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The New Turkey: How It Transformed after July 16, 2016
Military coups in Turkey are common for the Turkish citizen. But the one on July 16, 2016 was the first time that the Turkish people decided to play a role in determining the fate of this coup.


30/07/2020 Region: Middle East Topic: Geopolitics

July 16, 2016 was not the first time that Turkish tanks surrounded a Bosphorus bridge between the European and Asian sides of Istanbul. Military coups in Turkey are common for the Turkish citizen. But this was the first time that the Turkish people decided to play a role in determining the fate of this coup. Do not listen to those who seek to credit the failure of this movement to others than the Turkish people, the men and women who flooded the streets and squares, declaring their resolve to uphold the legitimacy of the country against the ambitions of a group of officers and soldiers belonging to the so-called deep state. This event, which was at the top of the interest of the international media, deserves to be characterized as one of the most important landmarks of the modern Turkish state, because Turkey before is not the same as Turkey after it.

Over the centuries, internal stability marked the beginning of the rise of empires and strength of countries. Far from going deep in the details of that night's events, the most important fact is the result of the ideal management of it by the Turkish government and the ruling AK party, which made Turkey be listened by everyone when it speaks.

The Turkish state has gone through various stages until it reached its current reality of regional and international influence. This change began with an internal liquidation and the campaign of arrests of Turkish personalities with great weight in the deep state, who were the long arm of Fethullah Gülen's organization. The process of purification through the intelligence service, the most credible arm of the Turkish government, has made Turkey stable internally, militarily, and security-wise. This was reflected in the Turkish government's policies regionally and internationally. Reading the Turkish political scene after the hot summer of 2016 and the change it brought, I will focus on three files. The first is the Syrian file and the new Turkish role in it, the second is the Libyan file, the most important step for modern Turkey outside its borders and the third is the file of Turkish relations with Europe and America and how they are affected after the failed coup.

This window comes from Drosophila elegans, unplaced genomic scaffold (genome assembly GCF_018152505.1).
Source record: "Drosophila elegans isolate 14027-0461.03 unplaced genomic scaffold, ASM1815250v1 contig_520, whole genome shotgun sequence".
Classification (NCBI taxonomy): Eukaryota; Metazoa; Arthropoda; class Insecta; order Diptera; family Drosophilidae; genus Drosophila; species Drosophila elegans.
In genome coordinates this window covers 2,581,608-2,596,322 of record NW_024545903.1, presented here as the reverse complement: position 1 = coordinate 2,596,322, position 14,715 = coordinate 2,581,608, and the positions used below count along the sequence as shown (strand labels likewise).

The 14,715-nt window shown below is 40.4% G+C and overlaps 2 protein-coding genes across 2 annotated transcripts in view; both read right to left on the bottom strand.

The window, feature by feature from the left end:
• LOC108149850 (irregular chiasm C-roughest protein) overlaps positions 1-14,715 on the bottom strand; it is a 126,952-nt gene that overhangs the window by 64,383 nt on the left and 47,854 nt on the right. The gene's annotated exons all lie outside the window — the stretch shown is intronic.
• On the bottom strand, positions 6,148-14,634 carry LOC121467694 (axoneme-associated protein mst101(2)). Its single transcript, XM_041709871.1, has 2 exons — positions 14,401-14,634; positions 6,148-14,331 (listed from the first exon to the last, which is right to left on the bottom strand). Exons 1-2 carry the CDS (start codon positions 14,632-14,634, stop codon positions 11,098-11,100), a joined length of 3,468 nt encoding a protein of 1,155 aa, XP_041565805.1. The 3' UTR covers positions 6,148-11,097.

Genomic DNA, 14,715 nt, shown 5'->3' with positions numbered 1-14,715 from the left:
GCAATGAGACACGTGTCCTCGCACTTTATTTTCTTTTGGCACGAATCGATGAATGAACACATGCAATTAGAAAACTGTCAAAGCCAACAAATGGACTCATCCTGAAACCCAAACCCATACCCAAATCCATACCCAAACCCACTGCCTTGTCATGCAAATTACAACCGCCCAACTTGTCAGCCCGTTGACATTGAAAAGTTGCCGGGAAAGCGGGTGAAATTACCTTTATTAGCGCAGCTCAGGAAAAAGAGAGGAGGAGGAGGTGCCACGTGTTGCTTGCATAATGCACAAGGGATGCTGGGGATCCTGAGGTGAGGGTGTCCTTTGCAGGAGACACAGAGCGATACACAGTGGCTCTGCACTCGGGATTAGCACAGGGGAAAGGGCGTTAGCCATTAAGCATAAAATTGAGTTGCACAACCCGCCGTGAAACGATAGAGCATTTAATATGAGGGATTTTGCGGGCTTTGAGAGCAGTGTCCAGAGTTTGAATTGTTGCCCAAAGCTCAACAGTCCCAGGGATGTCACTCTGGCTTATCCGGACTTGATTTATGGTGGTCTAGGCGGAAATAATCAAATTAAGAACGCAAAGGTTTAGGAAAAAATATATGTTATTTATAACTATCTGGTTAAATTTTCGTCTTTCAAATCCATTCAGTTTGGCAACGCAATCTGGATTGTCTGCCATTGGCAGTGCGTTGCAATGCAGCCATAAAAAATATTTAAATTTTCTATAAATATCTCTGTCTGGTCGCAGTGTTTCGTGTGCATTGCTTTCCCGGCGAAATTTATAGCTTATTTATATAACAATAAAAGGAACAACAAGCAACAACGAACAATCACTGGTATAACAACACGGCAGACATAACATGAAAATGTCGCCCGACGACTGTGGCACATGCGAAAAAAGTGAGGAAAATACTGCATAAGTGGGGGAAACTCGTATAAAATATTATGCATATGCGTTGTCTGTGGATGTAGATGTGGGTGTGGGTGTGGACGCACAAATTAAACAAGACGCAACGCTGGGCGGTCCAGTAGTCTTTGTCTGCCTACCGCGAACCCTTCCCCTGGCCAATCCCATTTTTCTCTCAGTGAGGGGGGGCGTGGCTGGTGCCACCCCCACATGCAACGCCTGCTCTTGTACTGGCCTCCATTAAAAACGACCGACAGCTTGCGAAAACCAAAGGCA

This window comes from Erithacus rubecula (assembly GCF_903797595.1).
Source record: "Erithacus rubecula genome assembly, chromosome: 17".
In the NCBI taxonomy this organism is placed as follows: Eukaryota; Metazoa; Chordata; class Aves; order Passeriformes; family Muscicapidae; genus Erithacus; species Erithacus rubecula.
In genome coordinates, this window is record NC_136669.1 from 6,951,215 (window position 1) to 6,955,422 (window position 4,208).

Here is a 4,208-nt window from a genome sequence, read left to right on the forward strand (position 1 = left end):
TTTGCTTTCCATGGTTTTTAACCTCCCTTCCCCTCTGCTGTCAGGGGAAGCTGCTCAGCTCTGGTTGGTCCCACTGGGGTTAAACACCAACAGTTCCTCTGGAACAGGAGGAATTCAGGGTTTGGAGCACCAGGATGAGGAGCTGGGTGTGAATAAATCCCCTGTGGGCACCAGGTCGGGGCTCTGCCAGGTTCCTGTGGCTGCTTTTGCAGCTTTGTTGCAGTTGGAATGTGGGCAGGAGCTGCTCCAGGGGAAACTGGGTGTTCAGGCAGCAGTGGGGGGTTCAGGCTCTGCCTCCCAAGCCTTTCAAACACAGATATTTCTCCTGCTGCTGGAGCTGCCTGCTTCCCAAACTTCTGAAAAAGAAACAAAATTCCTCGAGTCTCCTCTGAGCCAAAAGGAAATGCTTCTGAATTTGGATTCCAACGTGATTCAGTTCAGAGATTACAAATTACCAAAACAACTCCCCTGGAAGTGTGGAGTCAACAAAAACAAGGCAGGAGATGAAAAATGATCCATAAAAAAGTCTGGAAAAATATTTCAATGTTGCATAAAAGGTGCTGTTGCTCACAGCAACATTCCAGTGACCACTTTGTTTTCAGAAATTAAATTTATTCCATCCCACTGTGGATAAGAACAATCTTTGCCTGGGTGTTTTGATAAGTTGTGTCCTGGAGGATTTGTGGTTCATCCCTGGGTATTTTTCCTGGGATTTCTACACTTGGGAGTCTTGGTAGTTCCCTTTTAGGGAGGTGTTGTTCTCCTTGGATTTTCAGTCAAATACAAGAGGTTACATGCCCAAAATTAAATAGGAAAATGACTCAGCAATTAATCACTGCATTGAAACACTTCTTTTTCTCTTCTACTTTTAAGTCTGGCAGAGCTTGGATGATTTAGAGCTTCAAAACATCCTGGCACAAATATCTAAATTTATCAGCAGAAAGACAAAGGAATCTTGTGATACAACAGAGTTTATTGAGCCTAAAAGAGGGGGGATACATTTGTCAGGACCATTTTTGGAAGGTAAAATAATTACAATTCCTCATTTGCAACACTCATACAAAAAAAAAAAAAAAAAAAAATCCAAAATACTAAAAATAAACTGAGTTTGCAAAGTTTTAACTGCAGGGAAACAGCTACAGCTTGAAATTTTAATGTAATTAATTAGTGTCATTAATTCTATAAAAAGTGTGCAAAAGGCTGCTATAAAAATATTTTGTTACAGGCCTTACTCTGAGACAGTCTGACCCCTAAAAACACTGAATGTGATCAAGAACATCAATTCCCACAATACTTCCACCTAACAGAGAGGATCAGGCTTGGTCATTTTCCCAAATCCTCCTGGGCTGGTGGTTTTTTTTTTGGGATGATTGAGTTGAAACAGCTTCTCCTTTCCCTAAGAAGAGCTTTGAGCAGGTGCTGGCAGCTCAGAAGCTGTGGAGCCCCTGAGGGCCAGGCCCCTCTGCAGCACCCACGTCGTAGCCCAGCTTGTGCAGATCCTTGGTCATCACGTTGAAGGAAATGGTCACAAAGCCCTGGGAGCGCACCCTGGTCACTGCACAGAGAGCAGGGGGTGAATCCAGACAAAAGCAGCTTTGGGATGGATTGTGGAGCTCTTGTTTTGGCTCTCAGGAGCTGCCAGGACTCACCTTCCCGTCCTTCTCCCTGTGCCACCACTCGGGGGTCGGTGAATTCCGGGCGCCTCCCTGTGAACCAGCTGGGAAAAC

The Syrian file is the most important issue in the region and the most complex in terms of multiple players, visible and invisible. Turkey has played a role in this scene since day one, when it chose to stand with the Syrian people against the Assad regime and its bloody militias. This Turkish role has always been under the watchful eye of both the Americans and the Europeans. In addition, external pressures have prevented Turkey from taking military action to establish a safe zone for the protection of civilians in northern Syria. This was confirmed by former German Foreign Minister Sigmar Gabriel, who publicly acknowledged that Germany and Europe had wrongly rejected the Turkish request. But Turkey's Western blockade of the Syrian file did not end there. It has expanded to set up a Washington-controlled operation room on its territory to monitor Turkish support to the Syrian armed opposition. At the same time, the United States itself has supported and managed Kurdish terrorist organizations in north-eastern Syria under the guise of fighting ISIS. This situation has changed significantly since the summer of 2016.